BERKELEY, CALIF. — So Barry Bonds finally reached 714 home runs. Once a seemingly unapproachable number locked up by a mythical hero, No. 714 won't be honored in any official way by Major League Baseball. That's appropriate; as Commissioner Bud Selig says, there's no reason to celebrate passing the guy in second place on the all-time home-run list, even if his name was Babe Ruth. The real record, 755, is owned by Hank Aaron.
But there's another reason why we shouldn't celebrate Mr. Bonds's ascent to 714, and it has nothing to do with whether or not the slugger lied about using steroids. Rather it's about staying focused on the true meaning of 714, and in doing so, honoring the man who became an unwitting part of the civil rights movement.
Hank Aaron broke Babe Ruth's record on a cool Atlanta night in April 1974. When he swung at a fastball down the middle of the plate from the Dodgers' Al Downing, and lofted No. 715 into the Braves' bullpen, it should have been the culmination of a joyous race (like that of Mark McGwire and Sammy Sosa's chase 24 years later). But what Aaron endured was infinitely more than the largely self-inflicted ridicule Bonds experiences as he swings for the fences. Aaron risked his life for No. 714, and his courage in quietly facing down the ugliest of threats is worth remembering now.
In 1972, I learned from the local sports pages that Hank, my longtime hero, was getting racially motivated hate mail as he neared Babe's record. I was a sophomore in high school at the time, and the news shocked and angered me. I wrote Hank a fan letter, urging him on, and telling him to ignore the racists.
A few weeks later, I received a letter with an Atlanta postmark. "Dear Sandy," the letter began. "I want you to know how very much I appreciate the concern and best wishes of people like yourself. If you will excuse my sentimentality, your letter of support meant much more to me than I can adequately express in words...."
The signature, in blue ink, read: "Most sincerely, Hank Aaron."
A generation later, when I wrote a book about what Aaron endured, I learned more about the hate mail - literally tons of it - and the death threats he received.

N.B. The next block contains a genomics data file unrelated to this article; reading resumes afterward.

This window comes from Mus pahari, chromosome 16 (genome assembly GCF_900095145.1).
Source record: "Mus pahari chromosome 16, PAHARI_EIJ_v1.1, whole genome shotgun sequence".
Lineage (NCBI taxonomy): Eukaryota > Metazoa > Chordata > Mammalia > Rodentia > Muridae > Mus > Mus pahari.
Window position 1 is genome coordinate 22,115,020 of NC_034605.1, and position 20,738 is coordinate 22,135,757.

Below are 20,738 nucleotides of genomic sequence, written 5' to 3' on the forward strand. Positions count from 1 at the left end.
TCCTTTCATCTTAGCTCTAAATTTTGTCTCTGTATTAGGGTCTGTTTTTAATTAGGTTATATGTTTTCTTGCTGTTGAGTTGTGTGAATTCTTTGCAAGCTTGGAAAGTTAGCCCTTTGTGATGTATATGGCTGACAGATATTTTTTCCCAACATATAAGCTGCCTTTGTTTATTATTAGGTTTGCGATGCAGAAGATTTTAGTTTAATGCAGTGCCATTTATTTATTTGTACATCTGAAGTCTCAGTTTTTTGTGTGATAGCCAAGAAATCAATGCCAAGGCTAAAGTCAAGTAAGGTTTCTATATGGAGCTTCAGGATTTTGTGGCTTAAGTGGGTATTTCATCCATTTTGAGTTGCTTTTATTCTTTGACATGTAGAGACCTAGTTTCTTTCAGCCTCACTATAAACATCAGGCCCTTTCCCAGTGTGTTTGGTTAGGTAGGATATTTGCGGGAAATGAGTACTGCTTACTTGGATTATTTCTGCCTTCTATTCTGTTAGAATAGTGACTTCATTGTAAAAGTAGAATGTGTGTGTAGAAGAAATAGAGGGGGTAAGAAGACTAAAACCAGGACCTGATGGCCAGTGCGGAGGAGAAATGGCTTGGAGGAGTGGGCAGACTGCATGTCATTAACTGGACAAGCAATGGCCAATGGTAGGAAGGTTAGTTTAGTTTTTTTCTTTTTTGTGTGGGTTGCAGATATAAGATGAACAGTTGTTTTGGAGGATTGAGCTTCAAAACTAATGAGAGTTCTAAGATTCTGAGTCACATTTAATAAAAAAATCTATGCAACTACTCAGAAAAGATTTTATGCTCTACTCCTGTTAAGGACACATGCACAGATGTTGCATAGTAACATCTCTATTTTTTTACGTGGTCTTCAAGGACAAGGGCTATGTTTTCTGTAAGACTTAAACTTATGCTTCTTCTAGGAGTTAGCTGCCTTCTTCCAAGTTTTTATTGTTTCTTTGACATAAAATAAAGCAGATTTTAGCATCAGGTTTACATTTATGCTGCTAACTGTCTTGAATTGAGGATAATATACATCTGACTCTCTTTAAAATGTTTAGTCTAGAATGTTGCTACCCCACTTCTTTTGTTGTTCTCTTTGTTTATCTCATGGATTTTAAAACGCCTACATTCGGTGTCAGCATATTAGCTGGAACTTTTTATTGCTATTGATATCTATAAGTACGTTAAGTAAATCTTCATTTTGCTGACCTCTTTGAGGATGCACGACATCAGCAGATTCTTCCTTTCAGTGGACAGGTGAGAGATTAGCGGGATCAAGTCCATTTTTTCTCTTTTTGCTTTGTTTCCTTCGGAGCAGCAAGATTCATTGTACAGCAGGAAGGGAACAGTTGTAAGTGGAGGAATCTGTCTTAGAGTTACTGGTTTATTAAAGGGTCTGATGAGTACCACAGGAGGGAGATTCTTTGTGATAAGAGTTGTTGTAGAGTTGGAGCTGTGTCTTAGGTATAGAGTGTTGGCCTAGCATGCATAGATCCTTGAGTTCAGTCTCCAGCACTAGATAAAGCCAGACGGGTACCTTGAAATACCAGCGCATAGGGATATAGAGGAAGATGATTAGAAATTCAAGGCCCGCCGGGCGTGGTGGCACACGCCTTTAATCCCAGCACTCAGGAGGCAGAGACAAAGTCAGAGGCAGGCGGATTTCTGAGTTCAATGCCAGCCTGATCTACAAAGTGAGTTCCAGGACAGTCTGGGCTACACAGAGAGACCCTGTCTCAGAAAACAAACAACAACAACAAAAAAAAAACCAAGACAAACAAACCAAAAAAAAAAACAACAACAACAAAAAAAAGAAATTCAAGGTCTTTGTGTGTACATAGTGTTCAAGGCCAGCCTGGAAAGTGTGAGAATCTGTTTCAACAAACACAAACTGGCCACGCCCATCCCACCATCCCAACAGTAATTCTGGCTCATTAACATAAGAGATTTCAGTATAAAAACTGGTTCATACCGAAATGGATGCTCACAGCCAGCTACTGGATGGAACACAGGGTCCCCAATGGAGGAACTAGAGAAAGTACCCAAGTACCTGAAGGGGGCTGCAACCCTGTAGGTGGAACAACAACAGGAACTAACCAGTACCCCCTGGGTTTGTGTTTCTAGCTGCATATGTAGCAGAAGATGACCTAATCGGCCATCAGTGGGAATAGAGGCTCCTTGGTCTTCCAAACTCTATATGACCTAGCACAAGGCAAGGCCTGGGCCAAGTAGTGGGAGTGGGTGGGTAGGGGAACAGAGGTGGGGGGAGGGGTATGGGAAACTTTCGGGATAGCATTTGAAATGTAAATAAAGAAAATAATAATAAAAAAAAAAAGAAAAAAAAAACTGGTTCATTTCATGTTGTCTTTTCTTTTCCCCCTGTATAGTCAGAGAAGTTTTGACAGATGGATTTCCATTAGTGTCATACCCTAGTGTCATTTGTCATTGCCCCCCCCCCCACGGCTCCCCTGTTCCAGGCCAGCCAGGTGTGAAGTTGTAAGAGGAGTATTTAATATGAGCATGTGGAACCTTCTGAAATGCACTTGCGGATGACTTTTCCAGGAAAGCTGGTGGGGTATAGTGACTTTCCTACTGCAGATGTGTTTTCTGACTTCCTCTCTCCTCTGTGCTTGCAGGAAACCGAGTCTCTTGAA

One letter writer declared: "You are not going to break this record established by the great Babe Ruth if I can help it. My gun will be watching your every black move." Another declared he was not sure if he would assassinate Aaron with a handgun from a box seat in Philadelphia, or with a rifle from the bleachers in Montreal.
Cubs' manager Dusty Baker, the former Dodger who was then a young teammate of Aaron's in Atlanta, told me that on one such night, when the alleged assassin was to be wearing a red coat, Aaron took him and fellow teammate Ralph Garr aside and told them if they didn't want to sit next to him, he'd understand. The two young ballplayers stayed beside Aaron that night, "but the whole game, Ralph and I were looking around for some guy with a red coat, and Hank wasn't even paying attention!"
During his chase, Aaron had a 24-hour bodyguard. He stayed in a separate hotel where food was secretly brought to his room. He spoke regularly with the FBI. Given all this, his focus on the record - his willingness to risk his life every time he stepped into the batter's box - is what defined a hero in an era where sports and civil rights were intertwined.
Thirty-two years after Aaron broke the record, less toxic, more subtle racial issues seem to be at play in some of the anger at Bonds. Bonds, after all, is a difficult brooding, man, quite unlike the smiling, blow-a-kiss Sosa, who seemed happy to play sidekick to McGwire in their 1998 chase. Sosa "played the American psyche so well. He understood that if he was in any way threatening or boasting about how he was going to 'get' this guy, he would have been rejected by the American public...," says African-American psychologist Alvin Poussaint. "Even with slavery," he adds, "black men in particular learned that if you were accommodating, and looked the other way ... you were rewarded."
Bonds has never played to that happy type, and this may explain some of the anger at the slugger. Yet Bonds has created many of his own problems. By all indications, enraged at the lesser Sosa and McGwire during their 1998 chase, he pumped himself up for posterity.
So 714 shouldn't mean much anyway. But we should remember Hank Aaron, and the time when the chase for 714 stood for something.
• Sandy Tolan is author of "Me and Hank" and more recently "The Lemon Tree." He teaches international reporting at the University of California, Berkeley, Graduate School of Journalism.